I'm at a crossroads with my love for ESPN.
Yesterday, as I watched a five minute interview with Tiger Woods, uncovering absolutely no new relevant information, I rolled my eyes and waited until it was finished so that I could hear more about March Madness (which happens to be one of the best in tournament history by the way). However much to my chagrin (notice I didn't say surprise), I found myself watching countless minutes of instant reaction and analysis to the five minute interview. I believe after about 15 minutes, I just kept watching to see how long they could talk about things we already knew. I think the low point was hit when I heard them discussing his body language to see if he was lying when answering any questions.
Is this what we've come to? Breaking down every twitch, shifting glance, and word from a sports megastar? For reasons that go beyond the golf course? Need I remind people that he gets paid to be a golfer? There is no leaderboard for best husband or dad out there, and the last time I checked, ESPN was a sports network, not the medium and moral compass for all of our stars.
Granted, the news was shocking. If this had been Dennis Rodman, Chad Ochocinco, or any other flamboyant athlete, I think it might have gotten about a 20 second clip in a 2am Sportscenter broadcast; however this is Tiger Woods: the greatest golfer that ever lived, and quite arguably the most reserved and sheltered athlete of all time. Come to find out he was sheltered for good reason! Granted, this news was interesting. Any time we have a star that is looked up to by millions of children, and respected by a countless number of media, colleagues, and sports fans across the world, we expect a certain character, and when we don't get that character, we tend to lose our minds a little bit.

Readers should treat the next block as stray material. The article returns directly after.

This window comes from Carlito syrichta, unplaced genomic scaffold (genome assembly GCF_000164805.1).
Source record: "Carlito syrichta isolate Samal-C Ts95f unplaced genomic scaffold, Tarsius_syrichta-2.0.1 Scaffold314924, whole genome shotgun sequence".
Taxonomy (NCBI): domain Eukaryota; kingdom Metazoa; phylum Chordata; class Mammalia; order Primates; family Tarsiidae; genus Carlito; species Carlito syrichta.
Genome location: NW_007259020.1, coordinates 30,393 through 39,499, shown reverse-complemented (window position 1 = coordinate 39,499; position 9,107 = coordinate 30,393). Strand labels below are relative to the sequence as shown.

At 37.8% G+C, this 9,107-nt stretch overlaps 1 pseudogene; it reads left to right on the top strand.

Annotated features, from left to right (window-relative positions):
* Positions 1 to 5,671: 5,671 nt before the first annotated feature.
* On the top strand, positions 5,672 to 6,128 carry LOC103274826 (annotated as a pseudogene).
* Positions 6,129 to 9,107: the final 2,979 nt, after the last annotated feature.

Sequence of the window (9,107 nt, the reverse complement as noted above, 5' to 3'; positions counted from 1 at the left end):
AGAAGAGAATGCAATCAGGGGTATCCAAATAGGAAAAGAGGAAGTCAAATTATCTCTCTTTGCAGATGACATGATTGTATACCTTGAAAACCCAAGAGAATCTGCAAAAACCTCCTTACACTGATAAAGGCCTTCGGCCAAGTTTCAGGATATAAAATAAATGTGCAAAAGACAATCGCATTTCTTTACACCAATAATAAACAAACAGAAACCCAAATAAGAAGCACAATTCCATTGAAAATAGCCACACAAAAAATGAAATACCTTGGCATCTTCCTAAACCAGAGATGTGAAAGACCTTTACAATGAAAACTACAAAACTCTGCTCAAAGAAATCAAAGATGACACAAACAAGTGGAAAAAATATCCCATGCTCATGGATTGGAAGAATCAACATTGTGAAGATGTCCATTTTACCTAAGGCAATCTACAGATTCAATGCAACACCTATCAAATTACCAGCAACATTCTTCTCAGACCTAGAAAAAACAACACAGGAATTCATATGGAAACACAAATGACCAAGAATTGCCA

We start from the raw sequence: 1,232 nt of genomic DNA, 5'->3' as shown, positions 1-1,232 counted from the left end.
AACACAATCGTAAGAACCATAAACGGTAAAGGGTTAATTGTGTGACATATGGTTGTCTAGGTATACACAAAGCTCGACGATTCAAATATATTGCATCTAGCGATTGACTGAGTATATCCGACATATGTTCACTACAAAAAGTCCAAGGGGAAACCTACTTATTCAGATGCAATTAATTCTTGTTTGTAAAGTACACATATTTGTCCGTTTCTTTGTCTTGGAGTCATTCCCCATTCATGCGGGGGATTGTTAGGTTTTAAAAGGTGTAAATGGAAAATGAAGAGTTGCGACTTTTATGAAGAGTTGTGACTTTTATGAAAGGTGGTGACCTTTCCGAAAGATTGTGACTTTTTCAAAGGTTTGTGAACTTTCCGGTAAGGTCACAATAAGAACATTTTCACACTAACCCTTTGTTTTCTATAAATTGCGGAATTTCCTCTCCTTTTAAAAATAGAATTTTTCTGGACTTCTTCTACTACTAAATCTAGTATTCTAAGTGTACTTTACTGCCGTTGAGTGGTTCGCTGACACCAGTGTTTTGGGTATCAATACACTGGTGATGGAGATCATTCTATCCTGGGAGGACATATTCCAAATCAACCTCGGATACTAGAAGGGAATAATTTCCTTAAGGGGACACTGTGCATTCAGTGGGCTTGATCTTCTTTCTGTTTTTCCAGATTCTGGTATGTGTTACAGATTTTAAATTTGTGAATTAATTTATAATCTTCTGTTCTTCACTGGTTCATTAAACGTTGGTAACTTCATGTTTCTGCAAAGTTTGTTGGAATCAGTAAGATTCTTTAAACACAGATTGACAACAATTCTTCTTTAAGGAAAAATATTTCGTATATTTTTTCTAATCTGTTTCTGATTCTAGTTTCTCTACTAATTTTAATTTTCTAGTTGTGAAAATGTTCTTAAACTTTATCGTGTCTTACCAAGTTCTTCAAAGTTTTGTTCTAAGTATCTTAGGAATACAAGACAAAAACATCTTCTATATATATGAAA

The point is, ESPN, is this news worthy of airtime? Of course. Is this news worthy of so much airtime? I think not. As reporters it's your job to cover the stories, and in a down week or so with not many relevant games going on, I might even turn the other cheek. But damn it, Northern Iowa just beat #1 overall ranked Kansas, we're in the midst of one of the most compelling college tournaments of all time, and you're analyzing eye movement on a golfer?
I don't think I'm alone when I say this: although Tiger is a public figure and his life off the course is important to the average fan, it isn't everything. Cover it if you must, but please remember that there's much going on in March. The NCAA tourney is captivating the nation, the NBA season is coming to a close, and the MLB season is about to start up. Let's focus on Tiger at Augusta when Tiger comes back. Until then, give the other athletes the respect they deserve.